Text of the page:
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Folger Shakespeare Library Fellows
By Nicholas Pedersen
In 2003, two members of the Class of 2004 were chosen to be Fellows in January of 2004, Mihailis Diamantis and Nicholas Pedersen. Mr. Pedersen has provided this account of his experience.
For my senior thesis, I wrote on the four most prominent members of the so-called “metaphysical school” of poets—John Donne, George Herbert, Henry Vaughan, and Andrew Marvell. My primary interest was in the critical dispute over whether it is appropriate to group these poets together in the first place. Though various early twentieth century critics, such as Eliot and Grierson, comfortably did so, more recent writers have questioned the existence of the metaphysical school altogether, arguing that the connections between the respective poets are far more tenuous than has traditionally been thought. Seeking to make a contribution to this debate, I made a case for the existence of the metaphysical school by focusing on a parallel between the poets that critics have traditionally neglected—their substantial innovations in poetic form and meter. When I learned of the Folger’s extensive collection not only of relevant secondary sources, but of relevant facsimiles and original manuscripts, I needed no convincing that this was the place for me to spend my January.
My thesis benefited immensely from the Library’s invaluable collection. I was able to find obscure articles from the 1930s that are impossible to get hold of anywhere in the Pioneer Valley. Perusing seventeenth-century commonplace books, I was surprised to learn that the Donne poems so often read and remembered in modern times—“The Flea,” “The Good Morrow,” “A Valediction: Forbidding Mourning”—were precisely those that seventeenth-century readers wanted to remember the most. One of the more exciting moments at the Folger came as I was looking through a facsimile of an early manuscript of Herbert’s poetry. Since I was focusing so much on stanzaic experimentation, I thought it would be wise to look at original versions of the most famous examples of “shaped” poems, Herbert’s “The Altar” and “Easter Wings.” Upon examining the latter, I discovered that its shape in the manuscript—the shape we have every reason to believe the poet intended—was in fact very different from the one printed in most modern editions of seventeenth-century verse. This piqued my interest, and encouraged me to examine later manuscripts and printed editions of the poem in order to trace the shifts in the poem’s shape over the four hundred year period since it was written. In my thesis, I was then able to discuss such shifts, noting how each one affected the meaning of the poem itself. None of this would have been possible if I had not gained access to the Folger ’s resources.
I made all kinds of progress on my thesis in my two weeks on Capitol Hill—far too much to describe here. Yet the seventeenth-century artefacts I was able to see—particularly those relating to Donne, whom I have long considered my favorite poet—ensured that my experience at the Folger was as personal as it was academic. The number of extant documents written in Donne’s hand is regrettably small: only one of the poems from his own pen survives, and it is an unremarkable one. Also extant is a collection of letters the poet wrote to his new father-in-law after his secret marriage to his boss’s niece, Anne More—a marriage that led to his immediate termination as Thomas Egerton’s private secretary, and marked the beginning of the long period of unemployment and despair that produced his greatest poetry. The Folger happens to possess many of these letters, and while I was at the library the Curator of Manuscripts, Dr. Heather Wolfe (Amherst ’92), showed them to me. My thesis had very little to do with Donne’s biography, and the letters were entirely unrelated to my research. Their scholastic irrelevance, however, did nothing to diminish their personal value to me. To behold this correspondence, written at such a crucial juncture in Donne’s life, was an exhilarating and indescribably meaningful experience for me—one that I will never be able to forget.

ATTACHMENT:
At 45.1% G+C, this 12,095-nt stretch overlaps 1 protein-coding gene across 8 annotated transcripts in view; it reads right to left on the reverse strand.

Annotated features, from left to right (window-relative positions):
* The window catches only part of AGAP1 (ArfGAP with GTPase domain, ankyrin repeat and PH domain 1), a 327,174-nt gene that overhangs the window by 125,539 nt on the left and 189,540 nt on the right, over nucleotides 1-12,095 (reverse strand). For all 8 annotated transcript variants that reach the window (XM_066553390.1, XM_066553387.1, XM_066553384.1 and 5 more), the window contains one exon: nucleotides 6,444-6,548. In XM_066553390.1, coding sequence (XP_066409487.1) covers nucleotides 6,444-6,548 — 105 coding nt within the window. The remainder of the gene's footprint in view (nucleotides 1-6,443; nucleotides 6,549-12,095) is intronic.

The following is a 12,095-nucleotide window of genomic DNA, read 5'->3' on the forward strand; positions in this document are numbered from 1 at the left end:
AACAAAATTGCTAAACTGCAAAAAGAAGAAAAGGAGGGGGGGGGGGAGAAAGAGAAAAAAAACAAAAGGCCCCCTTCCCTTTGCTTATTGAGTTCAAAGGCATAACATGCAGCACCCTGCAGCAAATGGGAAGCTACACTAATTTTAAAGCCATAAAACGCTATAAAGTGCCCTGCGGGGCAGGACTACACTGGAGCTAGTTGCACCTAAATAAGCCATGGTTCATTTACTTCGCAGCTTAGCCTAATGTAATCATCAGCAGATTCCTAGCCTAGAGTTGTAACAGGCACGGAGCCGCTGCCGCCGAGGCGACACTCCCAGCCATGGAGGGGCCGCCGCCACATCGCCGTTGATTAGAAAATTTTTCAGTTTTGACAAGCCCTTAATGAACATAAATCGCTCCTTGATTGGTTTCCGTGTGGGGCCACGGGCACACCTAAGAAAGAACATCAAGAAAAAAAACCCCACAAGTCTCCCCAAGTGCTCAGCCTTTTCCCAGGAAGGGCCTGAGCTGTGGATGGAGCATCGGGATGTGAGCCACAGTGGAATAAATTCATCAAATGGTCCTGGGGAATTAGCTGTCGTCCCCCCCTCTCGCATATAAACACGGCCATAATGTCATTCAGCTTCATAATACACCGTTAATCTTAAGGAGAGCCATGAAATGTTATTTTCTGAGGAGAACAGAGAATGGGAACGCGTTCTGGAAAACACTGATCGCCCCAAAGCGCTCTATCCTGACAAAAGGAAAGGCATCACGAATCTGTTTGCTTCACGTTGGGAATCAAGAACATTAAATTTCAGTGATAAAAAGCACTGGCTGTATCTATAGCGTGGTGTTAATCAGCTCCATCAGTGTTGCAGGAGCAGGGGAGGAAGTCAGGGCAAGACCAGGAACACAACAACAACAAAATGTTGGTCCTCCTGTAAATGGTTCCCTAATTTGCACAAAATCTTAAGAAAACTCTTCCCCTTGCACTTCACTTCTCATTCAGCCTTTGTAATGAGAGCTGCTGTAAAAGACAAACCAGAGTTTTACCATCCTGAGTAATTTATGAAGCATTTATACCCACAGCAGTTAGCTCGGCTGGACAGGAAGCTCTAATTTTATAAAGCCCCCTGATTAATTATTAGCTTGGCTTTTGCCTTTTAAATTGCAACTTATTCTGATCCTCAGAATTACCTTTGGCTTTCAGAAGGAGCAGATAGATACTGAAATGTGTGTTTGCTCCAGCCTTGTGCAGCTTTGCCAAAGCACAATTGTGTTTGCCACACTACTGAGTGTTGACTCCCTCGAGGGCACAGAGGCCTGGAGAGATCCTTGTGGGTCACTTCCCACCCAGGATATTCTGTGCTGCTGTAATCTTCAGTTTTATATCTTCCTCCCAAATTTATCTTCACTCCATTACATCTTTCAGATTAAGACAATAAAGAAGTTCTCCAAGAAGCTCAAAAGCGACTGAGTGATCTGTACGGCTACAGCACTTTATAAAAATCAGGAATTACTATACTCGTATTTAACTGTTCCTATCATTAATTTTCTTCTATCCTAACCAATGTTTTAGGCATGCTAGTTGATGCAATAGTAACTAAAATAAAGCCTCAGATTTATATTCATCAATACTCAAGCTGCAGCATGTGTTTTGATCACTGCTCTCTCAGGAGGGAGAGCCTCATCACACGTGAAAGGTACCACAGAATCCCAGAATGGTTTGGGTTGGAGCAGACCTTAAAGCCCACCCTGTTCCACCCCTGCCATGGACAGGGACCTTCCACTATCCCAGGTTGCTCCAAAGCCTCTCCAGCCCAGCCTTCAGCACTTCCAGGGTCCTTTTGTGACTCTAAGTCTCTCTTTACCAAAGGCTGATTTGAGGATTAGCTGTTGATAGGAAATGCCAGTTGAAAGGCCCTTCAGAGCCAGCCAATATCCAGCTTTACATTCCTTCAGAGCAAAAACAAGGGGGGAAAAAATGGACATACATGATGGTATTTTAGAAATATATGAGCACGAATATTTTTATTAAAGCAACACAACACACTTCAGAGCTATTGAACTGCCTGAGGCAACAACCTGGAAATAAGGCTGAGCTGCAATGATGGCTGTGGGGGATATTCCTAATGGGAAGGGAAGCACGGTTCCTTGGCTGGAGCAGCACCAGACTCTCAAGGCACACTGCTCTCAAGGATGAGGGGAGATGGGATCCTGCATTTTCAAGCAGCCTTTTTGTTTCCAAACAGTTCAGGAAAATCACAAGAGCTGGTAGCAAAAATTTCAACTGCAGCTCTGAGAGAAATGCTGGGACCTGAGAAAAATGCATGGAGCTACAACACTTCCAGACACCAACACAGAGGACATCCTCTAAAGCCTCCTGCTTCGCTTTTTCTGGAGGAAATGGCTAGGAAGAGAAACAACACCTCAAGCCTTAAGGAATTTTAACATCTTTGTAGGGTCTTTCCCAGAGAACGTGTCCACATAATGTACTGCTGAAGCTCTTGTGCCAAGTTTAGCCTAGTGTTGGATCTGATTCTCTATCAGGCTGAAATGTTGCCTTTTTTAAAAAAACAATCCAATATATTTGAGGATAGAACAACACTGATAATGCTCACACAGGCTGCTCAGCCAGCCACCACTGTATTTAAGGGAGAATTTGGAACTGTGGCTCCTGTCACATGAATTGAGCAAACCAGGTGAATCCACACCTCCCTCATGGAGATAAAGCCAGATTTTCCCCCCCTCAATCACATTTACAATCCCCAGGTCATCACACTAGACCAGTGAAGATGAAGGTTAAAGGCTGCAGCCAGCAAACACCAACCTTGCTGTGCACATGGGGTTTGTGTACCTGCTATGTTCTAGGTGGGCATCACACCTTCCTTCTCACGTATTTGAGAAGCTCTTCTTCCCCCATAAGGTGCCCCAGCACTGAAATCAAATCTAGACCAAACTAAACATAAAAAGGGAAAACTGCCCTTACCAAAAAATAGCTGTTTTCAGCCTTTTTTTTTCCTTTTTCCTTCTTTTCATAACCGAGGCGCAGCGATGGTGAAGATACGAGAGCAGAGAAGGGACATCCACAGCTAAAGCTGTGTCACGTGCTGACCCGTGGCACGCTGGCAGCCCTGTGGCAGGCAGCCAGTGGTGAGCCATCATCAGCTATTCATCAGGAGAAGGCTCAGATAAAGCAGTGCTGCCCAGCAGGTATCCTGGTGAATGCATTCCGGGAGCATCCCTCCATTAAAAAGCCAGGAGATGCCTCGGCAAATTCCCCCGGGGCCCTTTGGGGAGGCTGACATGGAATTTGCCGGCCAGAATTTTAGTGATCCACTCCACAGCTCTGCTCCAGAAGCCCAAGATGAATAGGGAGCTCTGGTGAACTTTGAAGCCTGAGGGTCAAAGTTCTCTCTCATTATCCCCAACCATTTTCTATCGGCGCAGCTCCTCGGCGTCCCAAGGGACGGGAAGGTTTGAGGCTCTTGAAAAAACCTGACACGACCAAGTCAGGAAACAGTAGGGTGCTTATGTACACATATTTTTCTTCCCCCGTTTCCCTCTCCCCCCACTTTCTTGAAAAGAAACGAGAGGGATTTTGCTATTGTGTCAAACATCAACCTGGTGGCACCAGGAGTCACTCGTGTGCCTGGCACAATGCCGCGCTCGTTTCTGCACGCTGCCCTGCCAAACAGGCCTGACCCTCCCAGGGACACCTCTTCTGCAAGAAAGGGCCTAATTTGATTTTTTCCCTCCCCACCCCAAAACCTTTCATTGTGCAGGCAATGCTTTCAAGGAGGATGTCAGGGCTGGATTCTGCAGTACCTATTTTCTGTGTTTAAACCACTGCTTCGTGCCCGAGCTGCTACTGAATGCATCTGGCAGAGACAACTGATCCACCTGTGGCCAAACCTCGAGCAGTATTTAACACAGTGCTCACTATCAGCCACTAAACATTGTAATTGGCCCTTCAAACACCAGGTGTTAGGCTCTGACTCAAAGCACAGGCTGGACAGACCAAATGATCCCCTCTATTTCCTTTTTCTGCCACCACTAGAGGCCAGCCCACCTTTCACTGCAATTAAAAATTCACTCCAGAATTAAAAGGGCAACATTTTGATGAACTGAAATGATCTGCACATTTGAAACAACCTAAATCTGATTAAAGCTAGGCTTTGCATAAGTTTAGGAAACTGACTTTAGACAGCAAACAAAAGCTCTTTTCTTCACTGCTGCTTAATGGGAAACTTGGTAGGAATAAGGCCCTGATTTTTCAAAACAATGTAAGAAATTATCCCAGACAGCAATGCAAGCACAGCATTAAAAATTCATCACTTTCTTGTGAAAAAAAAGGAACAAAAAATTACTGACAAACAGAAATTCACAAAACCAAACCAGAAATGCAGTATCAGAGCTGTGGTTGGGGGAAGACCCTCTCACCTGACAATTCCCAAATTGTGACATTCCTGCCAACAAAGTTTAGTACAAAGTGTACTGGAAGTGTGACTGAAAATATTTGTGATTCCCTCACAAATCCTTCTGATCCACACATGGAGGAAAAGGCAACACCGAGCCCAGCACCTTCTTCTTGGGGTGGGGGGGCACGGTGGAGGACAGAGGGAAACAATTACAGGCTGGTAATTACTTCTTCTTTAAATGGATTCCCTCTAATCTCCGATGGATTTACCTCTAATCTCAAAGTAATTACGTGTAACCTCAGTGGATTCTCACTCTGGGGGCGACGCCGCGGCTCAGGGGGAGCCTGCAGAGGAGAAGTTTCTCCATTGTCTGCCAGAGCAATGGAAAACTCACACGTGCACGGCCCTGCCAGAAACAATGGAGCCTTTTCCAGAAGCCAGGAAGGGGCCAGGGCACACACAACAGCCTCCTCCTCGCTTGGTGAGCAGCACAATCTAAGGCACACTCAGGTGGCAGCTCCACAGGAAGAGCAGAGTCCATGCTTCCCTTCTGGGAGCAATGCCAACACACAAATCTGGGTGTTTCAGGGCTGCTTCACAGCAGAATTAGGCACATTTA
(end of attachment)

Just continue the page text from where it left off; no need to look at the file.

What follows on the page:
Accompanying the personal experiences like this one was the abundance of personal advice I received from the various scholars at the Library. Like many of the Folger Fellows who have come before me, I am an Amherst senior who has seriously considered pursuing English at the graduate level. While at the library I was able to discuss graduate studies with many professors in the very field I would be trying to enter. Largely as a result of their advice, I have decided to pursue another of my interests—the law—next year. Despite this decision, however, I have not really been able to let the world of the Folger go: I have taken a job with the federal government, and my future office sits a mere five blocks from the Folger, which ought to make it easy to drop in for plays, public exhibitions, and perhaps tea every once in a while. To me, the Folger is a place like Robert Frost—a library that stays with you long after you have left it behind, a place you never really want to bid farewell. And so I have decided not to.
I thank the Friends of the Amherst College Library for making fellowships like mine a possibility.